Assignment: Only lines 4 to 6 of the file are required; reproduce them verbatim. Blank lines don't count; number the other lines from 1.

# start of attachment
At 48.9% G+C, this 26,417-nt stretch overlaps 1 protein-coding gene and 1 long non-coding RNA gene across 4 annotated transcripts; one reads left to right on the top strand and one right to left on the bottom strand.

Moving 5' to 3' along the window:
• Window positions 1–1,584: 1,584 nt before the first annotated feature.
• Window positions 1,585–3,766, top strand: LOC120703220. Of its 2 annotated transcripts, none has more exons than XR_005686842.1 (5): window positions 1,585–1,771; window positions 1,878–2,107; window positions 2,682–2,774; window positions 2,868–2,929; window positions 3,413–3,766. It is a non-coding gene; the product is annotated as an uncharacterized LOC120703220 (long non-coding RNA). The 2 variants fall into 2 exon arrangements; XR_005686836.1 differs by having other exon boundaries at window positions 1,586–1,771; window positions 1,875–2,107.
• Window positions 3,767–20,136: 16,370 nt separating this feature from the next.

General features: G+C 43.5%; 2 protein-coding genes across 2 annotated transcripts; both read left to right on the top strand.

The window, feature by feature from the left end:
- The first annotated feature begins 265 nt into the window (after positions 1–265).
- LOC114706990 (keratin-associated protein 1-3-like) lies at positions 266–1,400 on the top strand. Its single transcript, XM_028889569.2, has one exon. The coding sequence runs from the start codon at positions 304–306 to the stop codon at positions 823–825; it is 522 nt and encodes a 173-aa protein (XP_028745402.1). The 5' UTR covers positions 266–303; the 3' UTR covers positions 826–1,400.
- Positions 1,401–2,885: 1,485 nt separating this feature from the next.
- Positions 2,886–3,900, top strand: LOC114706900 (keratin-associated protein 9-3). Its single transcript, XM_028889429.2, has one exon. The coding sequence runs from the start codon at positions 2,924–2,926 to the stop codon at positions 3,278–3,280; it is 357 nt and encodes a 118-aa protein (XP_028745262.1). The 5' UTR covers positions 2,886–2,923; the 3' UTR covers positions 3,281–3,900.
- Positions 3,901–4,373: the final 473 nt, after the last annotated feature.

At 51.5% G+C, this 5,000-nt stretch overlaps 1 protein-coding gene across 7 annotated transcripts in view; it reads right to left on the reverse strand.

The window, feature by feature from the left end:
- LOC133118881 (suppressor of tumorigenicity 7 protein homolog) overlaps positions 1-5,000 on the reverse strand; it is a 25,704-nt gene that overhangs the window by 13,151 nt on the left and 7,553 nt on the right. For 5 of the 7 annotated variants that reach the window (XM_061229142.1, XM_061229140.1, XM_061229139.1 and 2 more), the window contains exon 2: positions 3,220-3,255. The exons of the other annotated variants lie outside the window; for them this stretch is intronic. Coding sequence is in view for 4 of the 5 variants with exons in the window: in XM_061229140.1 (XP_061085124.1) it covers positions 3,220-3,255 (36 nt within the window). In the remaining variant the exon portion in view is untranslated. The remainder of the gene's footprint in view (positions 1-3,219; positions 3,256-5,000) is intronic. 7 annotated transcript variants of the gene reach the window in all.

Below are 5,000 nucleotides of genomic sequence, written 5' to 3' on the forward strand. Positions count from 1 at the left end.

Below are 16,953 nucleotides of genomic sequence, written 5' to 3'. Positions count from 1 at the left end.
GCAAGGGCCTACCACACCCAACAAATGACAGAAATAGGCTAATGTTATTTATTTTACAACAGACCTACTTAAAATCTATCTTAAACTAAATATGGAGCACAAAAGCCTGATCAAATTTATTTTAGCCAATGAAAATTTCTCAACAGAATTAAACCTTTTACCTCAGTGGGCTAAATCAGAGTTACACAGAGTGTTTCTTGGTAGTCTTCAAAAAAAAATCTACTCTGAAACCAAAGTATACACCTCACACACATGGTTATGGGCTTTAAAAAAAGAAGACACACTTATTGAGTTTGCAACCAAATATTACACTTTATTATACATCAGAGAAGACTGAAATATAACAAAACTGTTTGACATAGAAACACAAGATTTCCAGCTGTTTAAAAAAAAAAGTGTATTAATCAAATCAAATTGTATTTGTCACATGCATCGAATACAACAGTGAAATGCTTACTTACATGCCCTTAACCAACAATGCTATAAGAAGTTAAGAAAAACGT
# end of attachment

• Window positions 1,585–3,766, top strand: LOC120703220. Of its 2 annotated transcripts, none has more exons than XR_005686842.1 (5): window positions 1,585–1,771; window positions 1,878–2,107; window positions 2,682–2,774; window positions 2,868–2,929; window positions 3,413–3,766. It is a non-coding gene; the product is annotated as an uncharacterized LOC120703220 (long non-coding RNA). The 2 variants fall into 2 exon arrangements; XR_005686836.1 differs by having other exon boundaries at window positions 1,586–1,771; window positions 1,875–2,107.
• Window positions 3,767–20,136: 16,370 nt separating this feature from the next.

General features: G+C 43.5%; 2 protein-coding genes across 2 annotated transcripts; both read left to right on the top strand.